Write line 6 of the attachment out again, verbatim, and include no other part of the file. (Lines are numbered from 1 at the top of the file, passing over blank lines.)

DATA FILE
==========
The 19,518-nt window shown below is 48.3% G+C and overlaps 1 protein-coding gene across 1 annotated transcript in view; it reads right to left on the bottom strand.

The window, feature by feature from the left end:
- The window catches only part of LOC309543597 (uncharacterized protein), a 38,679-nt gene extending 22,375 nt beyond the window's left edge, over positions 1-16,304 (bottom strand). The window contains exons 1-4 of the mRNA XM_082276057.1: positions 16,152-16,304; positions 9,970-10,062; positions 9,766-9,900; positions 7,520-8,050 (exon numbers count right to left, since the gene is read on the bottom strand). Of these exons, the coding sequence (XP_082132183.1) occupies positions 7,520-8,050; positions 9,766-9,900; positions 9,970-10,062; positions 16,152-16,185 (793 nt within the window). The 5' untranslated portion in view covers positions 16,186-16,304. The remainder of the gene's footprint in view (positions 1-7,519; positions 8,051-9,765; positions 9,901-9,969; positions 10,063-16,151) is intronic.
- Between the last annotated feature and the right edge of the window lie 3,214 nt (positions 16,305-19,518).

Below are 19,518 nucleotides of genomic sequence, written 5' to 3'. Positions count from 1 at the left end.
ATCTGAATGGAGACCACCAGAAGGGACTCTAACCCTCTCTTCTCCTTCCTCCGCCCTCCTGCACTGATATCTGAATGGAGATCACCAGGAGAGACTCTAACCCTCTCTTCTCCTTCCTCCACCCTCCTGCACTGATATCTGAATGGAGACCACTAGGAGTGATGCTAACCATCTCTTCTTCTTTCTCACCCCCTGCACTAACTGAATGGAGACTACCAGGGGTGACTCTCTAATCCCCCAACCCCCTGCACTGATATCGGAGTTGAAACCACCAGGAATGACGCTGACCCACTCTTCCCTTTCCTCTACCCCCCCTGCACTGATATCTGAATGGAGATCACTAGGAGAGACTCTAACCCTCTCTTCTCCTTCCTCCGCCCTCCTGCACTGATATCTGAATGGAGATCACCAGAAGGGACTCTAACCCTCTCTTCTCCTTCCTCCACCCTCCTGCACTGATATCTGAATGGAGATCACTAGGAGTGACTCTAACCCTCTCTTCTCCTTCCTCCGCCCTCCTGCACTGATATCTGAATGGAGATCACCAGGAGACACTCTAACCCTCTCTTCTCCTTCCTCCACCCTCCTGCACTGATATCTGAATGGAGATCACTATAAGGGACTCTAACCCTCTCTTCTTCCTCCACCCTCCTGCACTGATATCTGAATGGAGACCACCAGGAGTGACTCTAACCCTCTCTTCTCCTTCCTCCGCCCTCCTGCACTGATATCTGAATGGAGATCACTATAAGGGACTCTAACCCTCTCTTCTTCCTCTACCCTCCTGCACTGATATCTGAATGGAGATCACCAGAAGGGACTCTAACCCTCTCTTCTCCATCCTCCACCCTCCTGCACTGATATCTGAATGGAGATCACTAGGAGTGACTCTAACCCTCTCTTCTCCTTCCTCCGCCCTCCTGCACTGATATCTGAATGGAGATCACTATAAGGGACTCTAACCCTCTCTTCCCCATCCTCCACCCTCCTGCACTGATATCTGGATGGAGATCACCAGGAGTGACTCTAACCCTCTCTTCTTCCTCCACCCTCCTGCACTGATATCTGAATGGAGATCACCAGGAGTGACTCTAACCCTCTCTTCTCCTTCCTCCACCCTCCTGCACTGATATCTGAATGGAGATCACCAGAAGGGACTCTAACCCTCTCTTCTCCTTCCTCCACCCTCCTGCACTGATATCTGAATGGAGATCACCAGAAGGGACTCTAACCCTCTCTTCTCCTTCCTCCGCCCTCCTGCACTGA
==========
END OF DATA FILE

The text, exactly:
ATCTGAATGGAGACCACCAGAAGGGACTCTAACCCTCTCTTCTCCTTCCTCCGCCCTCCTGCACTGATATCTGAATGGAGATCACCAGGAGAGACTCTAACCCTCTCTTCTCCTTCCTCCACCCTCCTGCACTGATATCTGAATGGAGACCACTAGGAGTGATGCTAACCATCTCTTCTTCTTTCTCACCCCCTGCACTAACTGAATGGAGACTACCAGGGGTGACTCTCTAATCCCCCAACCCCCTGCACTGATATCGGAGTTGAAACCACCAGGAATGACGCTGACCCACTCTTCCCTTTCCTCTACCCCCCCTGCACTGATATCTGAATGGAGATCACTAGGAGAGACTCTAACCCTCTCTTCTCCTTCCTCCGCCCTCCTGCACTGATATCTGAATGGAGATCACCAGAAGGGACTCTAACCCTCTCTTCTCCTTCCTCCACCCTCCTGCACTGATATCTGAATGGAGATCACTAGGAGTGACTCTAACCCTCTCTTCTCCTTCCTCCGCCCTCCTGCACTGATATCTGAATGGAGATCACCAGGAGACACTCTAACCCTCTCTTCTCCTTCCTCCACCCTCCTGCACTGATATCTGAATGGAGATCACTATAAGGGACTCTAACCCTCTCTTCTTCCTCCACCCTCCTGCACTGATATCTGAATGGAGACCACCAGGAGTGACTCTAACCCTCTCTTCTCCTTCCTCCGCCCTCCTGCACTGATATCTGAATGGAGATCACTATAAGGGACTCTAACCCTCTCTTCTTCCTCTACCCTCCTGCACTGATATCTGAATGGAGATCACCAGAAGGGACTCTAACCCTCTCTTCTCCATCCTCCACCCTCCTGCACTGATATCTGAATGGAGATCACTAGGAGTGACTCTAACCCTCTCTTCTCCTTCCTCCGCCCTCCTGCACTGATATCTGAATGGAGATCACTATAAGGGACTCTAACCCTCTCTTCCCCATCCTCCACCCTCCTGCACTGATATCTGGATGGAGATCACCAGGAGTGACTCTAACCCTCTCTTCTTCCTCCACCCTCCTGCACTGATATCTGAATGGAGATCACCAGGAGTGACTCTAACCCTCTCTTCTCCTTCCTCCACCCTCCTGCACTGATATCTGAATGGAGATCACCAGAAGGGACTCTAACCCTCTCTTCTCCTTCCTCCACCCTCCTGCACTGATATCTGAATGGAGATCACCAGAAGGGACTCTAACCCTCTCTTCTCCTTCCTCCGCCCTCCTGCACTGA